Students, faculty and collaborators from the National Renewable Energy Lab installed over 150 environmental sensors in the AJLC building and landscape. Sensors that measure everything from energy consumption to CO2 levels to dissolved oxygen levels in wastewater were installed and wired to datalogging computers. We are able to measure everything from energy consumption to CO2 levels to dissolved oxygen levels in wastewater via installed sensors that are wired to datalogging computers.
The sensors utilized in the AJLC monitoring system translate environmental conditions and building performance variables into an electrical signal. There is a variety of different sensors deployed in the AJLC building and landscape. Below are some examples:
Temperature: Temperature sensors utilized include thermistors and thermocouples. Thermistors are thermally sensitive resistors that exhibit a large, predictable and precise change in electrical resistance when subjected to a corresponding change in temperature. Thermocouples are sensors for measuring temperature. They consists of two dissimilar metals, joined together at one end. When the junction of the two metals is heated or cooled a voltage is produced that can be correlated with temperature.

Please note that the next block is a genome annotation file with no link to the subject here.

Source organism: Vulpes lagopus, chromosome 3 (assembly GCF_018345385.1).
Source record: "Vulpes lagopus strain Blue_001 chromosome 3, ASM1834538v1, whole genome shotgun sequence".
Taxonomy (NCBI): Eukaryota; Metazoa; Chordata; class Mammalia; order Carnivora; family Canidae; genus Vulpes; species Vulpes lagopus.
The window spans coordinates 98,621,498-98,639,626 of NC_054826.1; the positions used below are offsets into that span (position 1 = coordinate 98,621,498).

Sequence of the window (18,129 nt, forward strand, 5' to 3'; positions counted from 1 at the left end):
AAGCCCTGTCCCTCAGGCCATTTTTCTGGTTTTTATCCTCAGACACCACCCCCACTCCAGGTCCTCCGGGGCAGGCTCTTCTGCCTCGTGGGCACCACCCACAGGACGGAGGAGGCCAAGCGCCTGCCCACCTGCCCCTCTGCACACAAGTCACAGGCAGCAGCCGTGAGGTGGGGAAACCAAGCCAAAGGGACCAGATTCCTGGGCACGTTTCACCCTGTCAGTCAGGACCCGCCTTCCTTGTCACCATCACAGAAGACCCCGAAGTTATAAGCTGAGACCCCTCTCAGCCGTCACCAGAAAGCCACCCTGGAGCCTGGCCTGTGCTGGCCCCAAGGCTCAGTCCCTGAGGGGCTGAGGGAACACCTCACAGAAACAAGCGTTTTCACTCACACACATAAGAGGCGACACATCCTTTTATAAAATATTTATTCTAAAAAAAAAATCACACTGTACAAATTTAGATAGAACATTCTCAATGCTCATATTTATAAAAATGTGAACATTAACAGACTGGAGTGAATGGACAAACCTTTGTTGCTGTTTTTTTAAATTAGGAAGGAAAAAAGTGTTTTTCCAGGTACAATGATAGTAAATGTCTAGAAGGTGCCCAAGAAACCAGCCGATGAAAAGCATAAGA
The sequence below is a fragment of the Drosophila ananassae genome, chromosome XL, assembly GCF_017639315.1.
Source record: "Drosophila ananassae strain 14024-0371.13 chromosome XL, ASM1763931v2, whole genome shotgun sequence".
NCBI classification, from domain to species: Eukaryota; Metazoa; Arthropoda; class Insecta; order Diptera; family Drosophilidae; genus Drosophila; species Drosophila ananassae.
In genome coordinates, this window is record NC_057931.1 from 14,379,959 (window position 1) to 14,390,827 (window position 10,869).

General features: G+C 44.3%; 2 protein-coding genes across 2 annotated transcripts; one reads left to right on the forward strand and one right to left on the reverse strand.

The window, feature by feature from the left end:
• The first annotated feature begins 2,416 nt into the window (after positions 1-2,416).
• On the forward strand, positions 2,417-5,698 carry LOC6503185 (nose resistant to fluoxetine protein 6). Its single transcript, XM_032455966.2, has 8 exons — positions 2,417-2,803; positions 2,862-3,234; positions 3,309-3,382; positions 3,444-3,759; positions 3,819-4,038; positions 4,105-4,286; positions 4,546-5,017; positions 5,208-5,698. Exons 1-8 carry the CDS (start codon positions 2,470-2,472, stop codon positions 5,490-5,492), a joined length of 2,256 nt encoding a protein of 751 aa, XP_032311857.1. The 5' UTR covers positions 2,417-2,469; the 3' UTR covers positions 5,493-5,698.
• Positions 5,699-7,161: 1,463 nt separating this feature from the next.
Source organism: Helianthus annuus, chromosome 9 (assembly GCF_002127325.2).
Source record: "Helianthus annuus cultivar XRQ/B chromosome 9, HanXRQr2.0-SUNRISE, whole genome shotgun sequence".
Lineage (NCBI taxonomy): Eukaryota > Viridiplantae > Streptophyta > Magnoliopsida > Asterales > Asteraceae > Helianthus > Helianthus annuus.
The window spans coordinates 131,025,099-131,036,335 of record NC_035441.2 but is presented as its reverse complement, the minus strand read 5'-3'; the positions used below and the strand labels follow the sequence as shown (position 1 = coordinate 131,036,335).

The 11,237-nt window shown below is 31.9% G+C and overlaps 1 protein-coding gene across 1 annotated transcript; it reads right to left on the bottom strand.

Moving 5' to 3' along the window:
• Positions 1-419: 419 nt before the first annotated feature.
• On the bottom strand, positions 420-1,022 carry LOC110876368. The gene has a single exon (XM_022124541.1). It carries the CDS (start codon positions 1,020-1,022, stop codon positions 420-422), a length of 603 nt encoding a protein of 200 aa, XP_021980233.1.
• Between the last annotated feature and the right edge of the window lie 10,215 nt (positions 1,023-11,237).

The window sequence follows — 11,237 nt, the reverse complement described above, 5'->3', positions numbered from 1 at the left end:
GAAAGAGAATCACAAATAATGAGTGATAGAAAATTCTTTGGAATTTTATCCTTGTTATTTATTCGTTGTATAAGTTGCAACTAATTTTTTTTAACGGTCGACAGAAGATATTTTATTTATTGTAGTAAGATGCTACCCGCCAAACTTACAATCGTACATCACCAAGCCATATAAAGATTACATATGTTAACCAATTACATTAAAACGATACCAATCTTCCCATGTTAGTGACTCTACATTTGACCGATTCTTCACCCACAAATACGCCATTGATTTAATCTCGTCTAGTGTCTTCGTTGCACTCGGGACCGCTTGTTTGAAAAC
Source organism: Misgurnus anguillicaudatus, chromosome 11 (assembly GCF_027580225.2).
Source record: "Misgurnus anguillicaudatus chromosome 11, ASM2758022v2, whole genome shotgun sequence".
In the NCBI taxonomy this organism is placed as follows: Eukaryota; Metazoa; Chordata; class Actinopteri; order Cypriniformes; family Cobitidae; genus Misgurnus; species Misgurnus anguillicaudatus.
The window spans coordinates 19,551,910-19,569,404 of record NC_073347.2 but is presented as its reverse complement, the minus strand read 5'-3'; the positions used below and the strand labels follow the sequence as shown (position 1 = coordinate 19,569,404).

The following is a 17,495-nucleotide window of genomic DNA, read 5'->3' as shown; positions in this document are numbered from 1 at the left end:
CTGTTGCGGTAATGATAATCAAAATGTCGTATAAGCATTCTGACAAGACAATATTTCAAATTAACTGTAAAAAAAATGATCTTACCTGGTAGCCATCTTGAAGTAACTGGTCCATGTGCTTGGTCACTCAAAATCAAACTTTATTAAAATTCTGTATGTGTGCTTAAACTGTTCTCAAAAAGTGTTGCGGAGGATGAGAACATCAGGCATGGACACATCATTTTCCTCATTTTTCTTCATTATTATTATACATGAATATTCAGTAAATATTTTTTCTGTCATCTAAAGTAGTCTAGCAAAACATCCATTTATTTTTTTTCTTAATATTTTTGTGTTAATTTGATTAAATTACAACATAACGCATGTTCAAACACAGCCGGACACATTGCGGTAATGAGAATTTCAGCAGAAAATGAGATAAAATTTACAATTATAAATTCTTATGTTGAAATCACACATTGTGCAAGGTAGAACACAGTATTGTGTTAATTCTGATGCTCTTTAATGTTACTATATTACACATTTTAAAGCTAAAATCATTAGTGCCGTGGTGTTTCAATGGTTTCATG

Electricity: Flows of energy in the AJLC (both production and consumption) are measured with pulse output WattNodes®. A pulse (electrical switch closure) is proportional to a fraction of a kilowatt-hour. Monitored electrical circuits include photovoltaic system output, total building consumption, lighting loads, heating, ventilating and air conditioning loads, and additional sub-systems within these categories.
Water: Similar to electrical sensors, water flow meters in the AJLC produce a pulse (switch closure) for a fixed volume of water as it flows by (usually one gallon). Most water meters in the building also have totalizers that can be read manually.
Data Processing and Display
Raw readings from the various sensors are collected and processed by data loggers before being sent to Lucid’s BuildingOS technology for analysis and display on the web.